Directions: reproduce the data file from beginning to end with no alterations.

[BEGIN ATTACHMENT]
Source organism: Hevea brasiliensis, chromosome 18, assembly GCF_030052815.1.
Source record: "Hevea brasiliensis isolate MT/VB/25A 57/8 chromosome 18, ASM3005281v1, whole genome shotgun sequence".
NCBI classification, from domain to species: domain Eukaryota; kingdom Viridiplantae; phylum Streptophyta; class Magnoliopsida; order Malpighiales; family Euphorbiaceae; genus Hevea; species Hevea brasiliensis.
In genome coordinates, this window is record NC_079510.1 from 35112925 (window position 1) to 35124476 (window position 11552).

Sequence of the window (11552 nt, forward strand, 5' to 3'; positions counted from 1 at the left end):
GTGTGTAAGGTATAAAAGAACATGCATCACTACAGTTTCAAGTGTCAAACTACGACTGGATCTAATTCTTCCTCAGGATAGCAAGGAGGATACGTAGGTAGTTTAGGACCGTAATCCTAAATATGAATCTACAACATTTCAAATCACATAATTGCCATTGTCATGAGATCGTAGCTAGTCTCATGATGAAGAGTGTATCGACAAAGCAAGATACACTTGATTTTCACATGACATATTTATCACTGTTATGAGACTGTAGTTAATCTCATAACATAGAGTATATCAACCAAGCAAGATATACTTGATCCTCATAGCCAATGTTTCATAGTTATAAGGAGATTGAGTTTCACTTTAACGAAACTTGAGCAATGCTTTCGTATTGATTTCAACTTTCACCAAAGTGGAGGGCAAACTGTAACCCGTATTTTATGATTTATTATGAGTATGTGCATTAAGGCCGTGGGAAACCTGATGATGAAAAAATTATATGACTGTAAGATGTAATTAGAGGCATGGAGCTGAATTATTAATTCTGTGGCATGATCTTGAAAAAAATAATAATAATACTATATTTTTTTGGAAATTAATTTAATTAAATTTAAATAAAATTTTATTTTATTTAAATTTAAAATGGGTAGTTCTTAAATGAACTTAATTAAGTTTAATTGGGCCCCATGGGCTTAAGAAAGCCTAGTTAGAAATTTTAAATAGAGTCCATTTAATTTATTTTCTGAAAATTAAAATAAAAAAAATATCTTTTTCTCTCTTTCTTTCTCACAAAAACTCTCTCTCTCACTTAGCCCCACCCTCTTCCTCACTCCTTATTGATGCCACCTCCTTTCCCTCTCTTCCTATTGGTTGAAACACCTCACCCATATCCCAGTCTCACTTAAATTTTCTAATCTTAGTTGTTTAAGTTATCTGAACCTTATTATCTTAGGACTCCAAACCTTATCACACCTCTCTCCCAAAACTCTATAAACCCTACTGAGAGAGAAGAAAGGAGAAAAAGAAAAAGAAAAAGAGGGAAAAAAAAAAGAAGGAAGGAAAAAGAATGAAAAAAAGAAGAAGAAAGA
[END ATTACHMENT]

Source organism: Hevea brasiliensis, chromosome 18, assembly GCF_030052815.1.
Source record: "Hevea brasiliensis isolate MT/VB/25A 57/8 chromosome 18, ASM3005281v1, whole genome shotgun sequence".
NCBI classification, from domain to species: domain Eukaryota; kingdom Viridiplantae; phylum Streptophyta; class Magnoliopsida; order Malpighiales; family Euphorbiaceae; genus Hevea; species Hevea brasiliensis.
In genome coordinates, this window is record NC_079510.1 from 35112925 (window position 1) to 35124476 (window position 11552).

Sequence of the window (11552 nt, forward strand, 5' to 3'; positions counted from 1 at the left end):
GTGTGTAAGGTATAAAAGAACATGCATCACTACAGTTTCAAGTGTCAAACTACGACTGGATCTAATTCTTCCTCAGGATAGCAAGGAGGATACGTAGGTAGTTTAGGACCGTAATCCTAAATATGAATCTACAACATTTCAAATCACATAATTGCCATTGTCATGAGATCGTAGCTAGTCTCATGATGAAGAGTGTATCGACAAAGCAAGATACACTTGATTTTCACATGACATATTTATCACTGTTATGAGACTGTAGTTAATCTCATAACATAGAGTATATCAACCAAGCAAGATATACTTGATCCTCATAGCCAATGTTTCATAGTTATAAGGAGATTGAGTTTCACTTTAACGAAACTTGAGCAATGCTTTCGTATTGATTTCAACTTTCACCAAAGTGGAGGGCAAACTGTAACCCGTATTTTATGATTTATTATGAGTATGTGCATTAAGGCCGTGGGAAACCTGATGATGAAAAAATTATATGACTGTAAGATGTAATTAGAGGCATGGAGCTGAATTATTAATTCTGTGGCATGATCTTGAAAAAAATAATAATAATACTATATTTTTTTGGAAATTAATTTAATTAAATTTAAATAAAATTTTATTTTATTTAAATTTAAAATGGGTAGTTCTTAAATGAACTTAATTAAGTTTAATTGGGCCCCATGGGCTTAAGAAAGCCTAGTTAGAAATTTTAAATAGAGTCCATTTAATTTATTTTCTGAAAATTAAAATAAAAAAAATATCTTTTTCTCTCTTTCTTTCTCACAAAAACTCTCTCTCTCACTTAGCCCCACCCTCTTCCTCACTCCTTATTGATGCCACCTCCTTTCCCTCTCTTCCTATTGGTTGAAACACCTCACCCATATCCCAGTCTCACTTAAATTTTCTAATCTTAGTTGTTTAAGTTATCTGAACCTTATTATCTTAGGACTCCAAACCTTATCACACCTCTCTCCCAAAACTCTATAAACCCTACTGAGAGAGAAGAAAGGAGAAAAAGAAAAAGAAAAAGAGGGAAAAAAAAAAGAAGGAAGGAAAAAGAATGAAAAAAAGAAGAAGAAAGA